The keynote speaker this year was Sami Shalom Shitrit, a Jewish Israeli poet, who lives in the city of Sderot, near the border with the Gaza Strip. He fought in the Lebanon War in 1982 and saw many soldiers who suffered a great deal. He too suffered, especially from the futility of that long war and from post-trauma. In his poignant reflection, he pointed to the irony of the fact that there has been no violence on the Gaza border for the past 6 weeks, since the outbreak of the corona virus in our region:

The virus has brought us back to who we are. We must live together in this land. But we will need courage to envision another future.

Finally, the ceremony ended with the singing of Hava Alberstein’s Chad Gadyawritten in 1989 in the midst of the ongoing war of attrition in Lebanon which raged for 18 years (1982-2000). The Rana Choir of Palestinian Arab and Israeli Jewish women sang it, as they do every year, in Hebrew and Arabic.

Rana choir from 2017 Isareli-Palestinian Memorial Ceremony

This beautiful song, with its haunting melody, has become the anthem or the closing hymn of this memorial ceremony, with its chillingly challenging final paragraphs:

Why are you singing this traditional song?
It’s not yet spring and Passover’s not here.
And what has changed for you? What has changed?
I have changed this year.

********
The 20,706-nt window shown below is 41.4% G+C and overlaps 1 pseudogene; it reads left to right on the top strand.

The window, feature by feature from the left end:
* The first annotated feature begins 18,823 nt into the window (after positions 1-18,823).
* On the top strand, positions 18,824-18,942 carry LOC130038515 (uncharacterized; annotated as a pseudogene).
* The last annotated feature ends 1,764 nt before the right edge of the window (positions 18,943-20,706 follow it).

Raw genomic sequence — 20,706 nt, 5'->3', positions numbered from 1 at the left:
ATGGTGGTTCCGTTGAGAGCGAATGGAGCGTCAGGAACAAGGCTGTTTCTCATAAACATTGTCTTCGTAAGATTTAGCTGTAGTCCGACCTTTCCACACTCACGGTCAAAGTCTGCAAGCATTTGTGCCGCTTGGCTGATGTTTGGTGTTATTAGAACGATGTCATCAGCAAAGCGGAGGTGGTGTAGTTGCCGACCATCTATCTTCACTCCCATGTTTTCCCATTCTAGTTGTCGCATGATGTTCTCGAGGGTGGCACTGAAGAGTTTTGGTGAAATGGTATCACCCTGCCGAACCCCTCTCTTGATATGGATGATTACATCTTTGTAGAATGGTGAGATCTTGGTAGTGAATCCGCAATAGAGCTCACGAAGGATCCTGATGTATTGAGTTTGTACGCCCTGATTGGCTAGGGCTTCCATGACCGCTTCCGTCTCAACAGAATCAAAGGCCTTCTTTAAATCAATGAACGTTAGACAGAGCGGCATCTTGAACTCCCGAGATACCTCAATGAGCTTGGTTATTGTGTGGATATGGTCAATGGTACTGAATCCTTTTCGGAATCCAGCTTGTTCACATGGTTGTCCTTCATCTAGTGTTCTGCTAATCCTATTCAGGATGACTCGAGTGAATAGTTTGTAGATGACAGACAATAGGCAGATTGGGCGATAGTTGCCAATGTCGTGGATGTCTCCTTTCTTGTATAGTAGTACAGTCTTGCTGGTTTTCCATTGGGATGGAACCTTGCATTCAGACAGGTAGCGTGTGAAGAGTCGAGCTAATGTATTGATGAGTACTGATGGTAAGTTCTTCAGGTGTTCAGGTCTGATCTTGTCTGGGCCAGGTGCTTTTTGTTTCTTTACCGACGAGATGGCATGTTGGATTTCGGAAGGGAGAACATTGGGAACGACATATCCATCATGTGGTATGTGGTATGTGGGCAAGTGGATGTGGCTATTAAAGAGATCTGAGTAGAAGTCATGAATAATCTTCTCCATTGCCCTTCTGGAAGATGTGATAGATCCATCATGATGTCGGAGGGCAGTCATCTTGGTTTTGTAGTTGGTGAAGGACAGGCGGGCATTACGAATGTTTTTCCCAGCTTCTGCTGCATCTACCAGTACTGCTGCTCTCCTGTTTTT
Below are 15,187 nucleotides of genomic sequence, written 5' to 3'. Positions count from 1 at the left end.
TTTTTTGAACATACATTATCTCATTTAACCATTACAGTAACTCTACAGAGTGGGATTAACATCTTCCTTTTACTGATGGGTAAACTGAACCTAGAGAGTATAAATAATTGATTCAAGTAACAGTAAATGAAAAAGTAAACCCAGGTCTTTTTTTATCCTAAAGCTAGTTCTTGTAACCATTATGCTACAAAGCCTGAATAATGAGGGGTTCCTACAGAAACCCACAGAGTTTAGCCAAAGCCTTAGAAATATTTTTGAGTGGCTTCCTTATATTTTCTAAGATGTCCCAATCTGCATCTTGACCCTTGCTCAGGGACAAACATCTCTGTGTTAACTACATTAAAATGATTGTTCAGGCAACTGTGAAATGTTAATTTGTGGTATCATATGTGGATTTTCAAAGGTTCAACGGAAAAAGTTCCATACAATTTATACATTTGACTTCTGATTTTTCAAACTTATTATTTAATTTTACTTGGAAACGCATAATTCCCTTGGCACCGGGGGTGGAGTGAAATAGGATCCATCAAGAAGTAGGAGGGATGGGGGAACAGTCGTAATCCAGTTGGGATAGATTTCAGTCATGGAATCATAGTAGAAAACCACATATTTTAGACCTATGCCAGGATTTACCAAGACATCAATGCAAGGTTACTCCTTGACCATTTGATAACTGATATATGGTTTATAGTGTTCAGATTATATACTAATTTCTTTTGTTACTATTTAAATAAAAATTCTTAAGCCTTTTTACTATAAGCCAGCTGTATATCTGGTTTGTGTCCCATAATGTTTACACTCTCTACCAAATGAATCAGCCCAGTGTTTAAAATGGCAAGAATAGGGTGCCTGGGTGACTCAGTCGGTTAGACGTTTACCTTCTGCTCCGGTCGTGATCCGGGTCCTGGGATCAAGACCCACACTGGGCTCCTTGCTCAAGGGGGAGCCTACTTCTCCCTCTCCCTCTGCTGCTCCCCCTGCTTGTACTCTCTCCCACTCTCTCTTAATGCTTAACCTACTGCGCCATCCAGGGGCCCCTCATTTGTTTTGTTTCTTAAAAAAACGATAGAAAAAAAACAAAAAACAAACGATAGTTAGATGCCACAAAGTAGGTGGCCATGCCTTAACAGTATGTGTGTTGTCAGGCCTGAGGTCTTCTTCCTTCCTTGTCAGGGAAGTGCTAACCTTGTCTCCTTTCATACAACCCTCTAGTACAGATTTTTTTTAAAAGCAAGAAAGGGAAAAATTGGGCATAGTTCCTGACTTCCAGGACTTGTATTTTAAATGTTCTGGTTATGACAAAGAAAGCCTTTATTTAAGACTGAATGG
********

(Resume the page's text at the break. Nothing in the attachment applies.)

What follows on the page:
On all other nights I ask the four questions, but tonight I have one more:
How long will the cycle last?
How long will the cycle of violence last?

The chased and the chaser
The beaten and the beater
When will all this madness end?
I used to be a kid and a peaceful sheep
Today I am a tiger and a ravenous wolf.
I used to be a dove and I used to be a deer,
Today I don’t know who I am anymore.

And we start all over again

The madness will end when more and more people speak up with courage and conviction for a vision of peace for both Israelis and Palestinians, as the people who produced and participated in last night’s inspirational ceremony did. They shared their sorrow and gave us hope for a better future, even in the coronavirus era, a time of much anxiety and despair.

Would that this would be the re-emergence of a mass movement for Israeli-Palestinian peace, which would bring an end to this bloody conflict which has lasted too long and caused too much tragedy on both sides. Sparked by this hopeful virtual memorial ceremony—which also looks towards the future—perhaps there can once again be a groundswell for peaceful coexistence, for the mutual benefit of both peoples, the Jewish People and the Palestinian People.

About the Author
Rabbi Dr Ron Kronish is the Founding Director the Interreligious Coordinating Council in Israel (ICCI), which he directed for 25 years. Now retired, he is an independent educator, author, lecturer, writer, speaker, blogger and consultant. He is the editor of 5 books, including Coexistence and Reconciliation in Israel--Voices for Interreligious Dialogue (Paulist Press, 2015). His new book, The Other Peace Process: Interreligious Dialogue, a View from Jerusalem, was published by Hamilton Books, an imprint of Rowman and LIttlefield, in September 2017. He is currently working on a new book about peacebuilders in Israel and Palestine.